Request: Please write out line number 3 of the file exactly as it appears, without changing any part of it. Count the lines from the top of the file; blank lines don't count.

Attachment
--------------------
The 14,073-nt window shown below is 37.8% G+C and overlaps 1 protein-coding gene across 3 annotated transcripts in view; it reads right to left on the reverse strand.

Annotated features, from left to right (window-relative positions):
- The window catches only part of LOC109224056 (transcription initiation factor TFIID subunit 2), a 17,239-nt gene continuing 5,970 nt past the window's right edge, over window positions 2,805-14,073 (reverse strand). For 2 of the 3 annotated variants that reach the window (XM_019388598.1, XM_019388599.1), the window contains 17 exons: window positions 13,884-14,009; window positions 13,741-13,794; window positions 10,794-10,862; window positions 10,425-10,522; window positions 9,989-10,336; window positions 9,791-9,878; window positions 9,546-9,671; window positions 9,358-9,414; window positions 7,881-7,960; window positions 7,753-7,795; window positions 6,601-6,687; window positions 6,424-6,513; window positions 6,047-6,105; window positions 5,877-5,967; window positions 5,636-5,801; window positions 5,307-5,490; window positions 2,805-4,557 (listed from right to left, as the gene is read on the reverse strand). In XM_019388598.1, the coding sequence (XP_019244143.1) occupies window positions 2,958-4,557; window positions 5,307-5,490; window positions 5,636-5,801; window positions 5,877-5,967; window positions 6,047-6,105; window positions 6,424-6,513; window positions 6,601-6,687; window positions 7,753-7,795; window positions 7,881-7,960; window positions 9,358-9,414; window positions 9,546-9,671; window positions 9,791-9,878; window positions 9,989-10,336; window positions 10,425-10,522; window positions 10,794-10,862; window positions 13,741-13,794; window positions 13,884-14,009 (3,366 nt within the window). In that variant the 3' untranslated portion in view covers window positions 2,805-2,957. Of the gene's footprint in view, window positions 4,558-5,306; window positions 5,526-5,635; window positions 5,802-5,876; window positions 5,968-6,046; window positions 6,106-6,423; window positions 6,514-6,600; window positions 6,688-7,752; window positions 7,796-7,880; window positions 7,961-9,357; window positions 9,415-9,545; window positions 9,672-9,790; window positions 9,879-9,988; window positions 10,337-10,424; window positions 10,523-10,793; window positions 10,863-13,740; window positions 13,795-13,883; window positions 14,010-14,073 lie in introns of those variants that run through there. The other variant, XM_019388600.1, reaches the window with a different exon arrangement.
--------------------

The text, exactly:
- The window catches only part of LOC109224056 (transcription initiation factor TFIID subunit 2), a 17,239-nt gene continuing 5,970 nt past the window's right edge, over window positions 2,805-14,073 (reverse strand). For 2 of the 3 annotated variants that reach the window (XM_019388598.1, XM_019388599.1), the window contains 17 exons: window positions 13,884-14,009; window positions 13,741-13,794; window positions 10,794-10,862; window positions 10,425-10,522; window positions 9,989-10,336; window positions 9,791-9,878; window positions 9,546-9,671; window positions 9,358-9,414; window positions 7,881-7,960; window positions 7,753-7,795; window positions 6,601-6,687; window positions 6,424-6,513; window positions 6,047-6,105; window positions 5,877-5,967; window positions 5,636-5,801; window positions 5,307-5,490; window positions 2,805-4,557 (listed from right to left, as the gene is read on the reverse strand). In XM_019388598.1, the coding sequence (XP_019244143.1) occupies window positions 2,958-4,557; window positions 5,307-5,490; window positions 5,636-5,801; window positions 5,877-5,967; window positions 6,047-6,105; window positions 6,424-6,513; window positions 6,601-6,687; window positions 7,753-7,795; window positions 7,881-7,960; window positions 9,358-9,414; window positions 9,546-9,671; window positions 9,791-9,878; window positions 9,989-10,336; window positions 10,425-10,522; window positions 10,794-10,862; window positions 13,741-13,794; window positions 13,884-14,009 (3,366 nt within the window). In that variant the 3' untranslated portion in view covers window positions 2,805-2,957. Of the gene's footprint in view, window positions 4,558-5,306; window positions 5,526-5,635; window positions 5,802-5,876; window positions 5,968-6,046; window positions 6,106-6,423; window positions 6,514-6,600; window positions 6,688-7,752; window positions 7,796-7,880; window positions 7,961-9,357; window positions 9,415-9,545; window positions 9,672-9,790; window positions 9,879-9,988; window positions 10,337-10,424; window positions 10,523-10,793; window positions 10,863-13,740; window positions 13,795-13,883; window positions 14,010-14,073 lie in introns of those variants that run through there. The other variant, XM_019388600.1, reaches the window with a different exon arrangement.